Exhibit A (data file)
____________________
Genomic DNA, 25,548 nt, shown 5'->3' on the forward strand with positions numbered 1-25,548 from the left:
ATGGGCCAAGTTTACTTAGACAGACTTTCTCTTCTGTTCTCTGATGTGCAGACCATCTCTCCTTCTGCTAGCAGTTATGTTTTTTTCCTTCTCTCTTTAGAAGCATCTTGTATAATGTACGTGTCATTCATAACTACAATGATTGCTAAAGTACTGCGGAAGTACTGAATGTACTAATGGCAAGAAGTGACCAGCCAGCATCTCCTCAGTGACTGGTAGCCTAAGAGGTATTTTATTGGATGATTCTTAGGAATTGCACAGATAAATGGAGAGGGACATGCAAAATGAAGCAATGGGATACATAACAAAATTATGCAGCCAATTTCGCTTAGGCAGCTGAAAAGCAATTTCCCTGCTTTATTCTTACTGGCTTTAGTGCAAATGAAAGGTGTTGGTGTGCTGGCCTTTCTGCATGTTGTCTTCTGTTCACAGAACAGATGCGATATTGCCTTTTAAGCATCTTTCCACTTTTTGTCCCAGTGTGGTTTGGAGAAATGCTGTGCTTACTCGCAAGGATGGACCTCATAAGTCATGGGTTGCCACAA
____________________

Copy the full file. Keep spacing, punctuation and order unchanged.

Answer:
Genomic DNA, 25,548 nt, shown 5'->3' on the forward strand with positions numbered 1-25,548 from the left:
ATGGGCCAAGTTTACTTAGACAGACTTTCTCTTCTGTTCTCTGATGTGCAGACCATCTCTCCTTCTGCTAGCAGTTATGTTTTTTTCCTTCTCTCTTTAGAAGCATCTTGTATAATGTACGTGTCATTCATAACTACAATGATTGCTAAAGTACTGCGGAAGTACTGAATGTACTAATGGCAAGAAGTGACCAGCCAGCATCTCCTCAGTGACTGGTAGCCTAAGAGGTATTTTATTGGATGATTCTTAGGAATTGCACAGATAAATGGAGAGGGACATGCAAAATGAAGCAATGGGATACATAACAAAATTATGCAGCCAATTTCGCTTAGGCAGCTGAAAAGCAATTTCCCTGCTTTATTCTTACTGGCTTTAGTGCAAATGAAAGGTGTTGGTGTGCTGGCCTTTCTGCATGTTGTCTTCTGTTCACAGAACAGATGCGATATTGCCTTTTAAGCATCTTTCCACTTTTTGTCCCAGTGTGGTTTGGAGAAATGCTGTGCTTACTCGCAAGGATGGACCTCATAAGTCATGGGTTGCCACAA